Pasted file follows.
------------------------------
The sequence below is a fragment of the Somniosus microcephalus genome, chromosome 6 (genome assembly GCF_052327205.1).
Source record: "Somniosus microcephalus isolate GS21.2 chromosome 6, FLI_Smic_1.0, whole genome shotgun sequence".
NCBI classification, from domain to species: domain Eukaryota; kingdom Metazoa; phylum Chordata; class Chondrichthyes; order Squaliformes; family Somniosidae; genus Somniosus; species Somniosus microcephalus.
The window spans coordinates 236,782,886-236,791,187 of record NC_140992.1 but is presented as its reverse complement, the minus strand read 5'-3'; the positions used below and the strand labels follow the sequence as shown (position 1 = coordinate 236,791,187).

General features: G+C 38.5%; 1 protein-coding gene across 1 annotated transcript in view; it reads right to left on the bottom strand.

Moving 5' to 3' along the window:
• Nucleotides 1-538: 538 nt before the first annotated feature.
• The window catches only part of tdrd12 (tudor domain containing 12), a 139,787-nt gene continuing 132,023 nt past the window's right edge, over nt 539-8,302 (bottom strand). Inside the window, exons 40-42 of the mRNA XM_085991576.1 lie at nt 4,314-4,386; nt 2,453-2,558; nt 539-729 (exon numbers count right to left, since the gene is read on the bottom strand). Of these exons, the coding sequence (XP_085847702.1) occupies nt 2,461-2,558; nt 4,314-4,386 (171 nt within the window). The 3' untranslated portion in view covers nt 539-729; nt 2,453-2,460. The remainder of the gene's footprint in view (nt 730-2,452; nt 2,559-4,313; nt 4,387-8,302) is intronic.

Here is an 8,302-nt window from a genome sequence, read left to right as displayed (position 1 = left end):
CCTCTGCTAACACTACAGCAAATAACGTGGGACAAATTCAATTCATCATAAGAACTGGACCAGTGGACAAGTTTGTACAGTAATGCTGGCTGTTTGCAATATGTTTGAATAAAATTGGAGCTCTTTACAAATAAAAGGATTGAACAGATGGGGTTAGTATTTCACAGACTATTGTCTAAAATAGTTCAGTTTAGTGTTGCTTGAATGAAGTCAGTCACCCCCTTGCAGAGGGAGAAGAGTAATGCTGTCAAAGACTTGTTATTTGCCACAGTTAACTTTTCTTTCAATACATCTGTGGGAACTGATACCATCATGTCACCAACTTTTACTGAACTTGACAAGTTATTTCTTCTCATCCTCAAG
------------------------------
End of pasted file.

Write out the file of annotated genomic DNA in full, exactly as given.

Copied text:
The sequence below is a fragment of the Somniosus microcephalus genome, chromosome 6 (genome assembly GCF_052327205.1).
Source record: "Somniosus microcephalus isolate GS21.2 chromosome 6, FLI_Smic_1.0, whole genome shotgun sequence".
NCBI classification, from domain to species: domain Eukaryota; kingdom Metazoa; phylum Chordata; class Chondrichthyes; order Squaliformes; family Somniosidae; genus Somniosus; species Somniosus microcephalus.
The window spans coordinates 236,782,886-236,791,187 of record NC_140992.1 but is presented as its reverse complement, the minus strand read 5'-3'; the positions used below and the strand labels follow the sequence as shown (position 1 = coordinate 236,791,187).

General features: G+C 38.5%; 1 protein-coding gene across 1 annotated transcript in view; it reads right to left on the bottom strand.

Moving 5' to 3' along the window:
• Nucleotides 1-538: 538 nt before the first annotated feature.
• The window catches only part of tdrd12 (tudor domain containing 12), a 139,787-nt gene continuing 132,023 nt past the window's right edge, over nt 539-8,302 (bottom strand). Inside the window, exons 40-42 of the mRNA XM_085991576.1 lie at nt 4,314-4,386; nt 2,453-2,558; nt 539-729 (exon numbers count right to left, since the gene is read on the bottom strand). Of these exons, the coding sequence (XP_085847702.1) occupies nt 2,461-2,558; nt 4,314-4,386 (171 nt within the window). The 3' untranslated portion in view covers nt 539-729; nt 2,453-2,460. The remainder of the gene's footprint in view (nt 730-2,452; nt 2,559-4,313; nt 4,387-8,302) is intronic.

Here is an 8,302-nt window from a genome sequence, read left to right as displayed (position 1 = left end):
CCTCTGCTAACACTACAGCAAATAACGTGGGACAAATTCAATTCATCATAAGAACTGGACCAGTGGACAAGTTTGTACAGTAATGCTGGCTGTTTGCAATATGTTTGAATAAAATTGGAGCTCTTTACAAATAAAAGGATTGAACAGATGGGGTTAGTATTTCACAGACTATTGTCTAAAATAGTTCAGTTTAGTGTTGCTTGAATGAAGTCAGTCACCCCCTTGCAGAGGGAGAAGAGTAATGCTGTCAAAGACTTGTTATTTGCCACAGTTAACTTTTCTTTCAATACATCTGTGGGAACTGATACCATCATGTCACCAACTTTTACTGAACTTGACAAGTTATTTCTTCTCATCCTCAAG